With summer in full swing I am already planning for winter and for next spring at the garden centre, putting final numbers together for Christmas trees, booking my roses and rhodos for next year and guessing as to how many trowels and rakes you’ll buy.
And there’s no reason you shouldn’t be planning, too! While you harvest the vegetables from your garden this summer you should be planting cold tolerant veggies for fall and early spring harvest. While it may be getting late for direct sowing or starting seeds for a lot of the winter crops, don’t worry, we’re getting the first of the veggie packs in at Cultivate, all ready for planting.
Cold weather crops include vegetables such as broccoli, cabbage, kale, lettuce, leeks, Swiss chard, garlic and yes, the much loved Brussels sprouts. Why they invented Brussels sprouts I’ll never know. Growing up my dad has tried to get me to indulge in these mini cabbage-like things and always has a comment about how home grown are night and day difference in taste from grocery store ones. Yeah, Dad, I’m happy without them in my life, thanks, but you go right ahead.
For some of these veg you’ll be able to enjoy a fall crop and for others the plants will grow and then sit dormant through the winter. Once the weather warms up again in the spring they’re ready to go and will give you a nice early harvest.
One of my favourites is purple sprouting broccoli. It doesn’t form a big head but rather mostly smaller ones that you can snip off and enjoy in a salad. They’re also the perfect size for popping in your mouth. Broccoli can be one of those vegetables that can be embarrassing to eat at a party when the pieces aren’t cut up to little mouth sized bites, especially when there’s dip involved.
Another good one is leeks. If you planted leeks in the spring then leave a few in through the winter to harvest anytime. There’s nothing like providing something for dinner, freshly picked from the garden in the middle of winter. Plant more now to have an early harvest next year.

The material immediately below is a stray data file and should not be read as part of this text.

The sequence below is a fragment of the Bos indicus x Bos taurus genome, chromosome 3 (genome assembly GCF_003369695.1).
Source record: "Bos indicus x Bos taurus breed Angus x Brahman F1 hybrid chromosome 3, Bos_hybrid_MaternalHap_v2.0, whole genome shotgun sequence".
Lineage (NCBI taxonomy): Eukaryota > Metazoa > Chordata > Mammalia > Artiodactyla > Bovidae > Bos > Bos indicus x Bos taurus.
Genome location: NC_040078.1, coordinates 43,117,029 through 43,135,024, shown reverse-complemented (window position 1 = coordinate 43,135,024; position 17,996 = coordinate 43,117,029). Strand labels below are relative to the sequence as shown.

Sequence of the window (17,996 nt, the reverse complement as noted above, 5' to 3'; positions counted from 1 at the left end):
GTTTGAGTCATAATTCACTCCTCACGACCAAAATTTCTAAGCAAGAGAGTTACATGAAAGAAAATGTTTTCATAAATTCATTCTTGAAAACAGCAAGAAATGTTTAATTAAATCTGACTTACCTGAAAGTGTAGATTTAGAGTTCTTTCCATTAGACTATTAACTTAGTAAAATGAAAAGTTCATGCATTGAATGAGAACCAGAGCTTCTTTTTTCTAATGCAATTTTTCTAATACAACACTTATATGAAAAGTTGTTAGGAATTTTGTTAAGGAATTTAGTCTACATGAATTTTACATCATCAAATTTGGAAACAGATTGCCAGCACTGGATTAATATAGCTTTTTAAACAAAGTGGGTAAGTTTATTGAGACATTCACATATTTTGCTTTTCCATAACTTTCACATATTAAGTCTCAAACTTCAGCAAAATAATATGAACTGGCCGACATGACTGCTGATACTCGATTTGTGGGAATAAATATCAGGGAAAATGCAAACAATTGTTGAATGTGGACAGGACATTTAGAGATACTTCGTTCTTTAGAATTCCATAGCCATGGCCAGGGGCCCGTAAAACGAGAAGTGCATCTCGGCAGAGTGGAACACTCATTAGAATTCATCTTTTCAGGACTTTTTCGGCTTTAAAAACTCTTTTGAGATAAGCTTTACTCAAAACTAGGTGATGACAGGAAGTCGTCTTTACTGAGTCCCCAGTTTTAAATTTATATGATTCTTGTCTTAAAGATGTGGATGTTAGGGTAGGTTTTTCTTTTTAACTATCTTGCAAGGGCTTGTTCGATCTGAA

Spinach, kale and Swiss chard are very popular winter vegetables. If planting by seed, sow spinach in 2 week intervals in case the weather stays hot well into the school year. Same goes with lettuce. Plant some containers up with these leafy greens so that you can move them close to the back door for easy access when the weather isn’t so nice or into a cooler spot if the temperatures are too hot.
Swiss chard ‘Bright Lights’ makes not only a delicious meal but a wonderful fall container plant with its colourful stems. Pop it in with heathers, heucheras, pansies, mums, etc. and harvest as needed. Make a moss basket with different types of lettuce. It keeps it out of reach of slugs and looks great, too.
Cabbage and cauliflower can also be planted now along with perennial herbs such as parsley. Garlic should be planted in October so wait until the seed garlic is available in the fall.
It’s getting a bit late for a lot of these to be started from seed. The trick is guessing when the first expected frost date is and working backwards as to how long the growing season is for that particular crop. The idea is to get the plant to a decent size before the cold temperatures stop it growing or to be able to harvest it before the frost hits. The cold tolerant ones like broccoli sit dormant waiting for some warm spring weather to get started again.
So if you missed the boat on sowing the seeds don’t worry, that’s why we have vegetable packs available now at the garden centre. We’ve done the planning for you while you basked poolside or paddled in the ocean. So as you pick the last of your peppers and pull out the dried up pea plants you should be planning how to make that square footage work for you through the cooler months.